religious about doing

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religious about doing something

Fig. strict about something; conscientious about something. Bob is religious about paying his bills on time. Max tries to be religious about being polite to everyone.
References in classic literature ?
They are either too lazy or too sensible to worry themselves about abstract points of religious belief.
But, although my knowledge of the religious faith of the Typees was unavoidably limited, one of their superstitious observances with which I became acquainted interested me greatly.
Although the religious theories of the islands were a complete mystery to me, their practical every-day operation could not be concealed.
In fact religious affairs in Typee were at a very low ebb: all such matters sat very lightly upon the thoughtless inhabitants; and, in the celebration of many of their strange rites, they appeared merely to seek a sort of childish amusement.
Briefly, Robert Elsmere, a priest of the Anglican Church, marries a very religious woman; there is the perfection of "mutual love"; at length he has doubts about "historic Christianity"; he gives up his orders; carries his learning, his fine intellect, his goodness, nay, his saintliness, into a kind of Unitarianism; the wife becomes more intolerant than ever; there is a long and faithful effort on both sides, eventually successful, on the part of these mentally [66] divided people, to hold together; ending with the hero's death, the genuine piety and resignation of which is the crowning touch in the author's able, learned, and thoroughly sincere apology for Robert Elsmere's position.
Yes, we worked wonders at the time of the Revolution," said Benassis, interrupting Genestas; "but only twenty years later, in 1814, our patriotism was extinct; while, in former times, a religious impulse moved France and Europe to fling themselves upon Asia a dozen times in the course of a century.
Gentlemen," said the cure, with a glance at the justice of the peace, "how can you allege that religious wars have had no definite aim?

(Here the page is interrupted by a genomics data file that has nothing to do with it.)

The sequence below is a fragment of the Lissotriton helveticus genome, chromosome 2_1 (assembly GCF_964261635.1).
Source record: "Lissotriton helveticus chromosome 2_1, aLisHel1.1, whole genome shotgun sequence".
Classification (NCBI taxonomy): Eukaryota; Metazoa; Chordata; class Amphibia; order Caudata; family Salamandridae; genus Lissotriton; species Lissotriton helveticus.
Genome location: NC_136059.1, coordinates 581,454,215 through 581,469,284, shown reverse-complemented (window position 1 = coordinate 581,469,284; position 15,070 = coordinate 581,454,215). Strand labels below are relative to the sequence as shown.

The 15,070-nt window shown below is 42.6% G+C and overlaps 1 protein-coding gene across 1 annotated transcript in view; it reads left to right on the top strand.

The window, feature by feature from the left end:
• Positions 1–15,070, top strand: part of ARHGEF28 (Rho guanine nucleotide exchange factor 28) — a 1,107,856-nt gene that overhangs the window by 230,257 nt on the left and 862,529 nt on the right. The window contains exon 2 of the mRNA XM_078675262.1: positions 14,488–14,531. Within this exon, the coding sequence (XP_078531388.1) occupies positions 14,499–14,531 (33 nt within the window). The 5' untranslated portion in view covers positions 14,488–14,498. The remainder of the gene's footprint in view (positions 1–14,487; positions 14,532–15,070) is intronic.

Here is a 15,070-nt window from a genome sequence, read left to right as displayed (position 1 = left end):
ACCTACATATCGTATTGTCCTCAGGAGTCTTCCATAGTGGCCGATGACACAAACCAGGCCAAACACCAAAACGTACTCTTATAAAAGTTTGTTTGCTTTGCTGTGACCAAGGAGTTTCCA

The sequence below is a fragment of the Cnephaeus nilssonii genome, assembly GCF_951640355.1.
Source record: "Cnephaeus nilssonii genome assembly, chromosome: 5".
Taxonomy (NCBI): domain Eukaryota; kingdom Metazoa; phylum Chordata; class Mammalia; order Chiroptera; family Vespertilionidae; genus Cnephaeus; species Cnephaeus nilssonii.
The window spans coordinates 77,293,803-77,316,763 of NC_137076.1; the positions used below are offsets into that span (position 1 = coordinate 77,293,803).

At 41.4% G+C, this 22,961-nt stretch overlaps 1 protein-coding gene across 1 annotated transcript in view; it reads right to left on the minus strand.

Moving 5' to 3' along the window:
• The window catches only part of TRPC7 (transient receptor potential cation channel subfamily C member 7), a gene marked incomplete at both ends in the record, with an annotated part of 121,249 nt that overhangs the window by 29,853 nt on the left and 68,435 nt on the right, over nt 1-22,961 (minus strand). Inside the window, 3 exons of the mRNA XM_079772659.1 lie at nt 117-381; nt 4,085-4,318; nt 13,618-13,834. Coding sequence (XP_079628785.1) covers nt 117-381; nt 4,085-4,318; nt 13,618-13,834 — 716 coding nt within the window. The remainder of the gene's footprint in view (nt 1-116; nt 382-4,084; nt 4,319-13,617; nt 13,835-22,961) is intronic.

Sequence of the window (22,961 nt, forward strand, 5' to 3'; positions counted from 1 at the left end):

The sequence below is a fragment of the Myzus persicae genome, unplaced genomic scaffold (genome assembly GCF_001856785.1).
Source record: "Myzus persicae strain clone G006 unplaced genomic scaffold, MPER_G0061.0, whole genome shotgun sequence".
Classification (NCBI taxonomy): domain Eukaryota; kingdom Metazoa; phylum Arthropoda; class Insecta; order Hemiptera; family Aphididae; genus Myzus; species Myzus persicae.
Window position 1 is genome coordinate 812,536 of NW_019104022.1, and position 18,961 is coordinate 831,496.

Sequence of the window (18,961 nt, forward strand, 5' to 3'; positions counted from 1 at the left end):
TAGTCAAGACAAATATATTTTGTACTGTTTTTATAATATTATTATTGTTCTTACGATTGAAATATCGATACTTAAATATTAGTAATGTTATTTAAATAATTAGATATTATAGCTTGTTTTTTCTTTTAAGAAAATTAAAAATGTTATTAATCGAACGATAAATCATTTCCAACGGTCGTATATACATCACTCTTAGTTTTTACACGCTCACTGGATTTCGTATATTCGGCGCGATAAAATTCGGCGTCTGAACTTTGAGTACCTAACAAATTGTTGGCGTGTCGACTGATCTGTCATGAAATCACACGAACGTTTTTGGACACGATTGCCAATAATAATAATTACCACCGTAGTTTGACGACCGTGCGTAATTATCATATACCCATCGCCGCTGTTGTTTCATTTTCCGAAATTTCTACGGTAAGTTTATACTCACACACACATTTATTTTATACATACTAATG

Except the Catholic Church, there was no single religious institution which was founded upon liberty and equality.
Higginson, the minister of Salem, held long religious talks together.
Yet, while so deeply impressed with the sense of religious obligation, they felt, in all its energy, the force of that tender tie which binds the heart of every virtuous man to his native land.
Robinson more than once appeared, with credit to himself, as a public disputant against Episcopius; and from the manner in which the fact is related by Governor Bradford, it is apparent that the whole English Church at Leyden took a zealous interest in the religious part of the controversy.
When that portentous system of abuses, the Papal dominion, was overturned, a great variety of religious sects arose in its stead in the several countries, which for many centuries before had been screwed beneath its subjection.
Custom, duty and religious zeal might have commanded the union; but there could have been no love on La's part.
To say the truth, Blifil had greatly gained his master's affections; partly by the profound respect he always showed his person, but much more by the decent reverence with which he received his doctrine; for he had got by heart, and frequently repeated, his phrases, and maintained all his master's religious principles with a zeal which was surprizing in one so young, and which greatly endeared him to the worthy preceptor.
Nor was Blifil contented with flattering both these gentlemen to their faces; he took frequent occasions of praising them behind their backs to Allworthy; before whom, when they two were alone, and his uncle commended any religious or virtuous sentiment (for many such came constantly from him) he seldom failed to ascribe it to the good instructions he had received from either Thwackum or Square; for he knew his uncle repeated all such compliments to the persons for whose use they were meant; and he found by experience the great impressions which they made on the philosopher, as well as on the divine: for, to say the truth, there is no kind of flattery so irresistible as this, at second hand.